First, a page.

Biomineralisation and boron proxies: how do shells record archives of seawater carbon chemistry?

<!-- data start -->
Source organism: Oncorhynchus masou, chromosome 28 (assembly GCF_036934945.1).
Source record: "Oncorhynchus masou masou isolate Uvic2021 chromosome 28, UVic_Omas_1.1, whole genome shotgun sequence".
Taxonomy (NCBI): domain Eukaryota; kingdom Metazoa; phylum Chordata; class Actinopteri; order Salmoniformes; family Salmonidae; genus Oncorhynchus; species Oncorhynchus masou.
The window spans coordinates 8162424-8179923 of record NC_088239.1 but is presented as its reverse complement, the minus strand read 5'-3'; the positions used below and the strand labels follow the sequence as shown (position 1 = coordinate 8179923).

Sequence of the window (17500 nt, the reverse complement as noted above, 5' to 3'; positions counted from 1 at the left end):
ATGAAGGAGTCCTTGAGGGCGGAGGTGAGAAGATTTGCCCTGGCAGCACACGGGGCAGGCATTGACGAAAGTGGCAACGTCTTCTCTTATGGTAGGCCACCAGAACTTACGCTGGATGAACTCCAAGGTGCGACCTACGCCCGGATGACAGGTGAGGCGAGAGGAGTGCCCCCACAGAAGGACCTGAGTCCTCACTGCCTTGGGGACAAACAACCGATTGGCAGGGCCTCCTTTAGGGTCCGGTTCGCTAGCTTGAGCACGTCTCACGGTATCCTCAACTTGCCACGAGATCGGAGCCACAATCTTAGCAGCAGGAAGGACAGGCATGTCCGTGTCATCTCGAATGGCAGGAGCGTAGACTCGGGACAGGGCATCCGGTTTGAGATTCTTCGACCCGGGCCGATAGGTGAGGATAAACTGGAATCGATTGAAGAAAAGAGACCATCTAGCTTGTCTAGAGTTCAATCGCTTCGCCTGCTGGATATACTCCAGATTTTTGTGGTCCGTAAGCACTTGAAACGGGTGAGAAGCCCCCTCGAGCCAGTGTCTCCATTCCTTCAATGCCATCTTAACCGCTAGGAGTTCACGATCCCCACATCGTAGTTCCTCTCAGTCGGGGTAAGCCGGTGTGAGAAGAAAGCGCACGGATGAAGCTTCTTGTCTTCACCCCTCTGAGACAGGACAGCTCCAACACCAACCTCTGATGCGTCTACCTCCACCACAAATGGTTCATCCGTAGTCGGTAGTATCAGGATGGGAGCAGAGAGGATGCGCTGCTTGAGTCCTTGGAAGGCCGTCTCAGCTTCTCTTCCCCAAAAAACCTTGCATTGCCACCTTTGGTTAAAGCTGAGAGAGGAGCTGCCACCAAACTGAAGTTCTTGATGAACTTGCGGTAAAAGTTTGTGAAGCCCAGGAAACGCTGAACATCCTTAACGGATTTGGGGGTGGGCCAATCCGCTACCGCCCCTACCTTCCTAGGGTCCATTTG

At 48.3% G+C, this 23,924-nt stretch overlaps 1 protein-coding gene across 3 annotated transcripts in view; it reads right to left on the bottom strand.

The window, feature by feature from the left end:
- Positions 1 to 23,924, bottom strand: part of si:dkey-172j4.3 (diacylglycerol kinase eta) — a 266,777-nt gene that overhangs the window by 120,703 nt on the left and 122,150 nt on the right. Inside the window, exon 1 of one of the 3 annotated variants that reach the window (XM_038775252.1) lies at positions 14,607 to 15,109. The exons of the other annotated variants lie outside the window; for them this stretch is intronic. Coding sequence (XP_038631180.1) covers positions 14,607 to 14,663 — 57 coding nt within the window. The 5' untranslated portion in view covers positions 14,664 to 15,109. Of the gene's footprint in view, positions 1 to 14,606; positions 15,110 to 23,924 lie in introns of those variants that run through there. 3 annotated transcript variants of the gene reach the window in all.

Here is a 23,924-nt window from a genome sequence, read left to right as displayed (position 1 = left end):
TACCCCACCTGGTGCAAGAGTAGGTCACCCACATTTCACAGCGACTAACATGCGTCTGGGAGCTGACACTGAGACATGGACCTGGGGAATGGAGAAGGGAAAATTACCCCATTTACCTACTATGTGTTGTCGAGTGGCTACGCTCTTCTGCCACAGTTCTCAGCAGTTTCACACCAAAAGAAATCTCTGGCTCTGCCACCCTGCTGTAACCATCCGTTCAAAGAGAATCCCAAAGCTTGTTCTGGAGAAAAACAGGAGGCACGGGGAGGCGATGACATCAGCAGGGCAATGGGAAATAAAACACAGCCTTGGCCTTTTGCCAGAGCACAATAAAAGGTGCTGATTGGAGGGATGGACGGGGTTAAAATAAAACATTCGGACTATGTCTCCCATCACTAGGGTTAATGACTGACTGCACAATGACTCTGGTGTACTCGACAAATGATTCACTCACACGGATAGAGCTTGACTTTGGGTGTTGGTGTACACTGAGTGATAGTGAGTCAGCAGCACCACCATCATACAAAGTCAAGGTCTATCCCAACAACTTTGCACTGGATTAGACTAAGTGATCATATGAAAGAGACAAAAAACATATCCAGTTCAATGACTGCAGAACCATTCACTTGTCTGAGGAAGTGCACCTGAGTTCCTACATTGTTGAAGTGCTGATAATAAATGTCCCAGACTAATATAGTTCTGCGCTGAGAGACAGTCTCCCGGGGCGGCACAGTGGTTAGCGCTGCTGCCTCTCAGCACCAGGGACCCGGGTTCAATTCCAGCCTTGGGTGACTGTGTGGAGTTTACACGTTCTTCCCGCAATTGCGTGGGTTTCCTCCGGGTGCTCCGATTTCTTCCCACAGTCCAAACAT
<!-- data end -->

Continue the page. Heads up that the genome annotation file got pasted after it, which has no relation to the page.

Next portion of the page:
Carbonate biominerals play a key role in the ocean carbon cycle, and preserve vital archives of past climate change in their geochemistry. The abundance and isotopic content of boron in carbonate biominerals provide our best records of ocean carbon chemistry and pH, which have proved instrumental in studying past episodes of CO2-induced climate change [1]. The boron proxies are based on the theory that carbonates solely incorporate B(OH)4- in proportion to seawater B(OH)4-/HCO3- or B(OH)4-/CO32-, capturing both the state of the ocean C system and the pH-dependent isotopic composition of B(OH)4-. However, significant modification of internal carbon chemistry is required to facilitate calcification, and substantial proton export has been observed during carbonate formation [2]. The pH, carbon and boron chemistry at the site of calcification cannot be the same as that of external seawater. How, then, do biominerals appear to record seawater B(OH)4-? While unanswered, this question raises serious problems for our use and interpretation of the B proxies.I will explore this question using a quantitative model of B transport processes during biomineralisation. Three key fluxes dominate biomineral formation: CaCO3 precipitation, the exchange of seawater with the external environment, and ion transport across membranes by diffusion or active pumping [3]. By reducing the problem to the balance between these three key fluxes, it is possible to explore a wide range of biomineralisation scenarios with minimally restrictive assumptions. Including both the transport of B(OH)4–, and the transport and passive diffusion of membrane-permeable B(OH)3 within this framework captures the full range of potential biomineralisation scenarios and B transport processes. Sets of B geochemical data from biominerals grown in known conditions then provide crucial constraints that reveal: (1) A mechanism that allows biomineral boron to be sensitive to seawater pH and carbon chemistry, despite significant differences in chemistry and pH at the site of calcification, and (2) the ion transport dynamics of the calcification environment (e.g. ‘closed’ vs. ‘open’ or Rayleigh- vs. transport-dominated system). Together, this adds confidence to the use of the B palaeo-proxies in all carbonate biominerals, and provides a new lens through which B geochemistry can be used to understand biomineralisation mechanics, which is particularly relevant to the resilience of coral calcification to changing ocean carbon chemistry [4].